Pong

Hey, did anyone else realize that two new consoles are about to launch? Who knew!?

In honor of the launch of the XBox One and PS4, I’ve compiled a list of the 8 Best Console Launch Games. This isn’t a list based entirely on which games are the best, but is more about how important the games were to their consoles and the era they were released in, as well as the legacy the games have developed.

This was the hardest list I’ve compiled because of the different factors I was taking into account. I’m sure I have some questionable entries here and three of the top 4 could easily have been rearranged (though #1 was a lock). One anomaly I noticed was the lack of entries for the most popular systems (and none for a Sony system), but based solely on launch titles, nothing seemed to jump out at me, which I believe is a sign that their best games came out after the system launch, which isn’t unusual. Also, only one system scored two entries, which I questioned, but ultimately felt was warranted.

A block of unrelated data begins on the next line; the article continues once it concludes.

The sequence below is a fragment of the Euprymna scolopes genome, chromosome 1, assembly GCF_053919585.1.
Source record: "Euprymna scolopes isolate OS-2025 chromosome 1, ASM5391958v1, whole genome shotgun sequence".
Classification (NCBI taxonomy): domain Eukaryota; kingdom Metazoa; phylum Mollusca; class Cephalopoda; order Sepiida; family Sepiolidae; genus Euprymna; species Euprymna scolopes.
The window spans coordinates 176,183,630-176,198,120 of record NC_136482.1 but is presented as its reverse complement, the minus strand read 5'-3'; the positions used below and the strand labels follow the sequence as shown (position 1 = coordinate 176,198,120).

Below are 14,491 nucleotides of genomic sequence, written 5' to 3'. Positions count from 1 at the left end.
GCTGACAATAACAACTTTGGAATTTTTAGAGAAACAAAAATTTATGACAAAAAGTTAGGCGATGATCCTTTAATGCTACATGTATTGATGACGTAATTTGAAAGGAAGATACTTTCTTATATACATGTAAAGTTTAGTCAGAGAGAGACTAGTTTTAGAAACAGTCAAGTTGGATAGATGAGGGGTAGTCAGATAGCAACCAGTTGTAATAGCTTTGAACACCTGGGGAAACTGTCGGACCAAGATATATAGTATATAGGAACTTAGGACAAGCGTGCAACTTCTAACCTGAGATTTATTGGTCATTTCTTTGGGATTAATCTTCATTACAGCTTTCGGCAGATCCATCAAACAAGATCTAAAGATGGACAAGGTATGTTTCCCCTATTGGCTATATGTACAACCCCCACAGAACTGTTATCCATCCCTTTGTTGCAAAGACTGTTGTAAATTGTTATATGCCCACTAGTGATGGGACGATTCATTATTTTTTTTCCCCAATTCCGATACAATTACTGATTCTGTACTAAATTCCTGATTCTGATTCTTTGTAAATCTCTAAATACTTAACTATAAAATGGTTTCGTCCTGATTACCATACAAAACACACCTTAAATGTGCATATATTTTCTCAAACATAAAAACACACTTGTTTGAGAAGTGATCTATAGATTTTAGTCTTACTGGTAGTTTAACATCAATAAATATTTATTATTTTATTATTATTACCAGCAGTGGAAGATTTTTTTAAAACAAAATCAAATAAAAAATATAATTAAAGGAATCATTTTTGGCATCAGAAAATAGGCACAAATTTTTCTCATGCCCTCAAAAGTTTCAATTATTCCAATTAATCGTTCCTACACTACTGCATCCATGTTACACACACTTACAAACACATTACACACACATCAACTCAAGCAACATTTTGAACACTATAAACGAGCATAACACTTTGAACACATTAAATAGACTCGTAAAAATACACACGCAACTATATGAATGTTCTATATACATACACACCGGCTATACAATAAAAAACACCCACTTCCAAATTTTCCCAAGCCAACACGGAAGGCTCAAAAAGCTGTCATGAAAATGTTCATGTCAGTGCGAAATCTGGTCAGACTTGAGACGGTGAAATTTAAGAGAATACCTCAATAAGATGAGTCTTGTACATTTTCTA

I’ve taken all regions into consideration, but believe that virtually all of my picks were launch titles for all regions. Also, these were true launch games, none of that “launch window” nonsense.

Altered Beast8. Altered Beast (Sega Genesis)
Porting an Arcade title to their new 16-bit console was a great move by Sega with the launch of the Genesis. It gave them a proven title to sell and allowed them to showcase the graphical difference between this system and the NES, as it would be a while before Nintendo would counter with their own 16-bit system. I still hear people gaming today that refer to this port as one of their favorite games on the Sega Genesis. That alone shows how impactful this game was.